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Managing pain in your dog

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Your dog won't always let you know that it's suffering from chronic pain, so it's your job as its owner to be aware and recognize symptoms. Where acute pain is concerned – trauma pain or post-surgical pain, for example – the need for relief is obvious. But the picture is different, and more complex, in the case of chronic pain in dogs.

We tend to think of chronic pain as short-term pain that lasts a long time. But this view of chronic pain is giving way to a more medically nuanced view of the problem by the veterinary community.

In a recent presentation at the annual convention of the American Animal Hospital Association (AAHA), Mark Epstein, DVM, President-Elect of the International Veterinary Academy of Pain Management, outlined this newer approach to the treatment of chronic pain in both dogs and cats. He advised that we should think of chronic pain in dogs as a complex disability in itself, and not simply as a problem that arises from some other condition.

Identifying the problem

We interviewed Epstein at the AAHA convention concerning recent trends in the treatment of chronic pain in pets. “The first and most important trend is recognizing that pets have chronic pain,” he said. “Chronic pain has been unrecognized and under-reported.” The reason for this, according to Epstein, is that both pet owners and – until recently – many veterinarians, have made the assumption that if a dog is in pain it will exhibit obvious signs, such as limping, trembling, or vocalizing. While such behaviors are the norm in acute pain, they are usually not present in chronic pain.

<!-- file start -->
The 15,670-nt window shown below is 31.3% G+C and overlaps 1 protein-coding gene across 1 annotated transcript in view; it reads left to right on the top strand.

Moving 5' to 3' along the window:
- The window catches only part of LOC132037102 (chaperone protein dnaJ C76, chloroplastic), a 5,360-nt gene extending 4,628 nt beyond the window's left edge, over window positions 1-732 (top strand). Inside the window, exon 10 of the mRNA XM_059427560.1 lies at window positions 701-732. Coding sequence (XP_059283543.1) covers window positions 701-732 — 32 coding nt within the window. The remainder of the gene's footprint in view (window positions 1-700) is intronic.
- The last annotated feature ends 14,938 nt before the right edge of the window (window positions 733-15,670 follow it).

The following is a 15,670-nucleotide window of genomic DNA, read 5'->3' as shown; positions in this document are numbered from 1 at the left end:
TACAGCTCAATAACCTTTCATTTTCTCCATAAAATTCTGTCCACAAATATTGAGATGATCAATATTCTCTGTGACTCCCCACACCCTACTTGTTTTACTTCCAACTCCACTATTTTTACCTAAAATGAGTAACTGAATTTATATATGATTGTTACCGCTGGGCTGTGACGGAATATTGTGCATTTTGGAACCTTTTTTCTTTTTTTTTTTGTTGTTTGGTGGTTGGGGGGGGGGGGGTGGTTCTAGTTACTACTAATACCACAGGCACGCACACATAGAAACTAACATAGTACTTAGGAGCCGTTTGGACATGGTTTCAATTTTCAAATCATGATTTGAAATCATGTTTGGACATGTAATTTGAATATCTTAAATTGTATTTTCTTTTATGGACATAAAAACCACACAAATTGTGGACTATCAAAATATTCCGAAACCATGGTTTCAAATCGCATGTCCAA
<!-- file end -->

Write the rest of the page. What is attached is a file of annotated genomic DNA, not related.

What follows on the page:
So, how do you know that your dog is suffering? Epstein recommends that we look not only at out-of-the-ordinary behaviors, but also at what the dog is not doing. Some examples are:

  • A dog that has always liked being handled and has responded positively to affection, and now seems indifferent to it, or even rejects it
  • Unusual postures or movements
  • A once active, lively dog has become lethargic and seems to avoid the exercise it once loved
  • Unusual weight gain or loss: An arthritic dog will exercise less but eat just as much, resulting in weight gain
  • Cognitive and emotional changes: Chronic pain can cause depression in animals as it can in people, as well as confusion and unusual behaviors
  • A usually well-trained dog relieves himself in inappropriate locations

Treating the cause

The most common cause of chronic pain in dogs is osteoarthritis. Fortunately, there are several approaches to the treatment of arthritis pain, and some that may even improve the underlying disease process.

A class of medications called non-steroidal anti-inflammatory drugs (NSAIDs) is the foundation of arthritis treatment. As the name suggests, these medications reduce the inflammation that characterizes arthritis in dogs. While no drugs are without potential side-effects, the NSAIDS are usually well-tolerated. Most dogs with osteoarthritis will respond to at least one of the NSAIDs; many will respond to at least two. A wide variety of NSAIDs are available, and your veterinarian can advise you as to which is best for your pet and its condition.

Other pharmacological agents that may be of help are corticosteroids and opiates. There are serious potential side effects with the long-term use of these drugs, so they are generally used only on a short-term basis. Antidepressants are often helpful, as well as a number of so-called “nutriceuticals,” such as glucosamine/chondroitin and omega-3 fatty acids, that have shown promise in treating the underlying arthritic disease process. But be sure to check with your vet first.

Working with your vet

You can maximize the chances of effective pain treatment in your dog by administering medications exactly as prescribed. It is very important not to add any medications – including acetaminophen (Tylenol®), aspirin, or herbal remedies – without first checking with your vet. Otherwise, serious adverse reactions may occur.

Remember that you are on the frontline when it comes to treating your dog’s chronic pain. Report any changes in behavior, mood, or bodily functions to your vet right away. Treating your dog’s chronic pain is a challenge, but by teaming up with your vet, it’s a challenge you can meet.

Credit: Reviewed by Amy I. Attas, V.M.D.
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